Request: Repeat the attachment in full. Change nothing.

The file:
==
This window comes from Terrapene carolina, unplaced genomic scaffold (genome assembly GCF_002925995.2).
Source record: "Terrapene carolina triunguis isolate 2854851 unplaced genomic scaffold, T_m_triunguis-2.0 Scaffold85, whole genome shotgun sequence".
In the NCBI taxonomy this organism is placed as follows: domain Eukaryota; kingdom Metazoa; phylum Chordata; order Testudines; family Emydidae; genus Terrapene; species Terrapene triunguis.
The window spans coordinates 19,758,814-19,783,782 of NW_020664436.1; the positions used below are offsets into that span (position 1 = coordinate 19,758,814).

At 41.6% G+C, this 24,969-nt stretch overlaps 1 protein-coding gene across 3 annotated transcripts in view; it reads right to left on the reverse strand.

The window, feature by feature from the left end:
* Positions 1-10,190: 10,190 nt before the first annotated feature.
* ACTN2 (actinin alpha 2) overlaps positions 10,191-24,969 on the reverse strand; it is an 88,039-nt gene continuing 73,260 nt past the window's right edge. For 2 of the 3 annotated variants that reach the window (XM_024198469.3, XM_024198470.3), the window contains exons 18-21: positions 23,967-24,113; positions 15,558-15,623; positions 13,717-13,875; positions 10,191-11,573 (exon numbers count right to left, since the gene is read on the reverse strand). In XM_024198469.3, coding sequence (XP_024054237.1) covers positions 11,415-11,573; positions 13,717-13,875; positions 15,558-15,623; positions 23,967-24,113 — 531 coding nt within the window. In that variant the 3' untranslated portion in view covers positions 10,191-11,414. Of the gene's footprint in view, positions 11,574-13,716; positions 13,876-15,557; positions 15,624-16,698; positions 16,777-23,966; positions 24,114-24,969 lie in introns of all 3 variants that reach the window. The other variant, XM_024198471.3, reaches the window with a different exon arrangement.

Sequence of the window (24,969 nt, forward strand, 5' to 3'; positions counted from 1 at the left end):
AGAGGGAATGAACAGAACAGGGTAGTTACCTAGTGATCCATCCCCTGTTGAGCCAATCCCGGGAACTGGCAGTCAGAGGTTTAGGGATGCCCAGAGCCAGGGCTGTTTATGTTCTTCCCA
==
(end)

This window comes from Terrapene carolina, unplaced genomic scaffold (genome assembly GCF_002925995.2).
Source record: "Terrapene carolina triunguis isolate 2854851 unplaced genomic scaffold, T_m_triunguis-2.0 Scaffold85, whole genome shotgun sequence".
In the NCBI taxonomy this organism is placed as follows: domain Eukaryota; kingdom Metazoa; phylum Chordata; order Testudines; family Emydidae; genus Terrapene; species Terrapene triunguis.
The window spans coordinates 19,758,814-19,783,782 of NW_020664436.1; the positions used below are offsets into that span (position 1 = coordinate 19,758,814).

At 41.6% G+C, this 24,969-nt stretch overlaps 1 protein-coding gene across 3 annotated transcripts in view; it reads right to left on the reverse strand.

The window, feature by feature from the left end:
* Positions 1-10,190: 10,190 nt before the first annotated feature.
* ACTN2 (actinin alpha 2) overlaps positions 10,191-24,969 on the reverse strand; it is an 88,039-nt gene continuing 73,260 nt past the window's right edge. For 2 of the 3 annotated variants that reach the window (XM_024198469.3, XM_024198470.3), the window contains exons 18-21: positions 23,967-24,113; positions 15,558-15,623; positions 13,717-13,875; positions 10,191-11,573 (exon numbers count right to left, since the gene is read on the reverse strand). In XM_024198469.3, coding sequence (XP_024054237.1) covers positions 11,415-11,573; positions 13,717-13,875; positions 15,558-15,623; positions 23,967-24,113 — 531 coding nt within the window. In that variant the 3' untranslated portion in view covers positions 10,191-11,414. Of the gene's footprint in view, positions 11,574-13,716; positions 13,876-15,557; positions 15,624-16,698; positions 16,777-23,966; positions 24,114-24,969 lie in introns of all 3 variants that reach the window. The other variant, XM_024198471.3, reaches the window with a different exon arrangement.

Sequence of the window (24,969 nt, forward strand, 5' to 3'; positions counted from 1 at the left end):
AGAGGGAATGAACAGAACAGGGTAGTTACCTAGTGATCCATCCCCTGTTGAGCCAATCCCGGGAACTGGCAGTCAGAGGTTTAGGGATGCCCAGAGCCAGGGCTGTTTATGTTCTTCCCA